Brazil’s ‘queer museum’ set to reopen

Making a comeback: People at the ‘Queermuseu’ exhibition at Parque Lage park in Rio de Janeiro.   | Photo Credit: AFP

Brazil’s “queer museum,” forced to close last year after conservatives attacked it for allegedly promoting paedophilia, blasphemy and bestiality, is reopening in the shadow of Rio de Janeiro’s iconic Christ the Redeemer statue.

The Queermuseu, which features 200 works by 82 Brazilian artists, originally opened last year in the southern city of Porto Alegre but was forced to close by critics who accused it of attacking Christianity.

The enforced closure sent shockwaves through the artistic community and triggered debate about freedom of expression and a return of censorship, three decades after the end of the military dictatorship that ran the Latin American country from 1964-85.

A crowdfunding campaign raised $2,75,000 allowing it to reopen for a month, with free admission, at the School for Visual Arts in Rio de Janeiro’s Parque Lage — a wooded parkland at the foot of the mountain topped by the renowned statue of Christ.

The series of fundraising events included a concert by the legendary musician Caetano Veloso. The curators picked the venue in the park after the city’s Evangelical mayor, Marcelo Crivella, banned the use of Rio’s Arts Museum for the show. “It is a very important moment for Brazilian democracy, a convincing demonstration that the most progressive sectors of society will not accept censorship,” said curator Gaudencio Fidelis.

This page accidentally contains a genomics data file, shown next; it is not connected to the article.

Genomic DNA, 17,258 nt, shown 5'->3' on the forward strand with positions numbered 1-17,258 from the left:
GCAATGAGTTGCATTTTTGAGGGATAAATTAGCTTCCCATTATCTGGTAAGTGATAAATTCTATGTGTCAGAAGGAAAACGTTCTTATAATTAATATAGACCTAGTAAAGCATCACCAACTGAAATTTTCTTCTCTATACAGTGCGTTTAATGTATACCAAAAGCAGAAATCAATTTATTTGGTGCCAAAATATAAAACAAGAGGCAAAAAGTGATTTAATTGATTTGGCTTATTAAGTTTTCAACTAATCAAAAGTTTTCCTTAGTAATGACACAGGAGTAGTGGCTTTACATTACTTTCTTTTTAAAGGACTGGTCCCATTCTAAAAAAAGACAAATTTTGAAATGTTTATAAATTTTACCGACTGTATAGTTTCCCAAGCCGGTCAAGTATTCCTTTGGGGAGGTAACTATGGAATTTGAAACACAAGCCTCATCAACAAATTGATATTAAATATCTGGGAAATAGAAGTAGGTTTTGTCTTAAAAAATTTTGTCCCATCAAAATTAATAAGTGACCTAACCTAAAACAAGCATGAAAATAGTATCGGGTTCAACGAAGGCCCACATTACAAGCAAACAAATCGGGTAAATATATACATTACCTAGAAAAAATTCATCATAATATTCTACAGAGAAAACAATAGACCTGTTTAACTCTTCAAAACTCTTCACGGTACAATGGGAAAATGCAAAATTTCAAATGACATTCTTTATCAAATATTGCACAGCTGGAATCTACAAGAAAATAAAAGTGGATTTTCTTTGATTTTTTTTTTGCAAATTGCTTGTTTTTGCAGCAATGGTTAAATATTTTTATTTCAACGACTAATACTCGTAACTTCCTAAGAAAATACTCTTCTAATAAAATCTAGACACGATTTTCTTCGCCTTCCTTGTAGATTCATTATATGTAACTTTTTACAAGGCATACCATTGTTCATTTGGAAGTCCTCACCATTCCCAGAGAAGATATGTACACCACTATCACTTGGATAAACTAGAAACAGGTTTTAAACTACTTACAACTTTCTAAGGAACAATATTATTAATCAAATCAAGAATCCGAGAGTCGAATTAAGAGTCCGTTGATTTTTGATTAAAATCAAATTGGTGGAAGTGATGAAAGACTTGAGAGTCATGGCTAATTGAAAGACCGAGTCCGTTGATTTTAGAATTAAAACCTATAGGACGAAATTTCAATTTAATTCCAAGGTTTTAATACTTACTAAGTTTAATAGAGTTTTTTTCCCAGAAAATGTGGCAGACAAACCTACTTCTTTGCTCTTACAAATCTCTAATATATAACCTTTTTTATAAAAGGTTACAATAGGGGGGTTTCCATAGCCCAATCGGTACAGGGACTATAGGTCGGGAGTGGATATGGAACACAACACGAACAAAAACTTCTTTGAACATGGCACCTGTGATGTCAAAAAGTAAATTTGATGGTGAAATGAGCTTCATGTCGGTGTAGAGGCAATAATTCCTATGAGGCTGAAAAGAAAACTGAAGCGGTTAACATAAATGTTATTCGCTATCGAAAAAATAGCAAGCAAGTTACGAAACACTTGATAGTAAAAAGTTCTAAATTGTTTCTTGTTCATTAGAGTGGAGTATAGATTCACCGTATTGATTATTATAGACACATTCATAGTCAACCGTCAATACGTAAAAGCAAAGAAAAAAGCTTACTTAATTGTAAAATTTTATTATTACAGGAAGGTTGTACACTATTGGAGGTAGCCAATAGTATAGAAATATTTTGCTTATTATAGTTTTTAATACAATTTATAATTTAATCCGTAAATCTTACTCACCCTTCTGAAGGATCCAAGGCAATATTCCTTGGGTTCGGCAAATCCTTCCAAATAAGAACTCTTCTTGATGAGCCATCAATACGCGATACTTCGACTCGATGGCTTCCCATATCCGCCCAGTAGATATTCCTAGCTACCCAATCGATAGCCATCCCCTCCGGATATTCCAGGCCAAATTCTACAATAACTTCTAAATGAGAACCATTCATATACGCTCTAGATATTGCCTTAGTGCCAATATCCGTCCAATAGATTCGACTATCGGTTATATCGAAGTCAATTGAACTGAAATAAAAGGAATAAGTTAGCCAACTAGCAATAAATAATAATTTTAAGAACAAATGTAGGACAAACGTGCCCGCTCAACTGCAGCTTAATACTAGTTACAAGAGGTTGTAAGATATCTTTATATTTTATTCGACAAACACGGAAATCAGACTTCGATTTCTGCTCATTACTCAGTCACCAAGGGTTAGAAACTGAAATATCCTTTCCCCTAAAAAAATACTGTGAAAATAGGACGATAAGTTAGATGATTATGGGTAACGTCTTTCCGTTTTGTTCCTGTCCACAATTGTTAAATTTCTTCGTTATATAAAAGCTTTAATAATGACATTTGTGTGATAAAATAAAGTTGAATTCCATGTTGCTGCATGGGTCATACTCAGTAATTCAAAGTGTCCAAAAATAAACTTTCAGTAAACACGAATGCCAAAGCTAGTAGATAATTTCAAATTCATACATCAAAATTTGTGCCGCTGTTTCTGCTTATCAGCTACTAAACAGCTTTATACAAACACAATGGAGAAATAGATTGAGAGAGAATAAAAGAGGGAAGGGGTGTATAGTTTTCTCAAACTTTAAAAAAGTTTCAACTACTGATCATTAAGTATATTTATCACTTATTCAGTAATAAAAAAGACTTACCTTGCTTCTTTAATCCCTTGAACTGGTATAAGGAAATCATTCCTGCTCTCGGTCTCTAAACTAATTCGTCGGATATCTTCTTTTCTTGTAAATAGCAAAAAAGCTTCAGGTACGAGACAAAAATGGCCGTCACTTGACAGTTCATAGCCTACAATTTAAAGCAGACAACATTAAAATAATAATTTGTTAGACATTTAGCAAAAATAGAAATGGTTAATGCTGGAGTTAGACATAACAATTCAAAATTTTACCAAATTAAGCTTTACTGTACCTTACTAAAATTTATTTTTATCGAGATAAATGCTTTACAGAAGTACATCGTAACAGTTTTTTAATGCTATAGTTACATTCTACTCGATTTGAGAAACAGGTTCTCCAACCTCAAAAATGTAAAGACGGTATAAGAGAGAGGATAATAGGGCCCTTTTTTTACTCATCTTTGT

Portrayal of Jesus

“We haven’t seen an act of censorship of this size and severity since the dictatorship,” he said.

In addition, the exhibition features talks on sexual diversity and LGBT rights as well as musical shows by “queer” performers.

The exhibition is almost identical to the one forced to close in Porto Alegre, featuring the same provocative works that scandalised Brazilian conservatives.

They include a portrayal of Jesus as a monkey in the arms of the Virgin Mary, works illustrating sexual practices in the style of traditional Japanese erotic prints and paintings of clothed kids entitled “Gay Children.”

The Free Brazil Movement, which spearheaded the boycott in Porto Alegre, has said it will remain quiet, since this time the exhibition is privately funded and not using public money to “sexualise children.”

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Printable version | Sep 16, 2021 12:20:38 PM |

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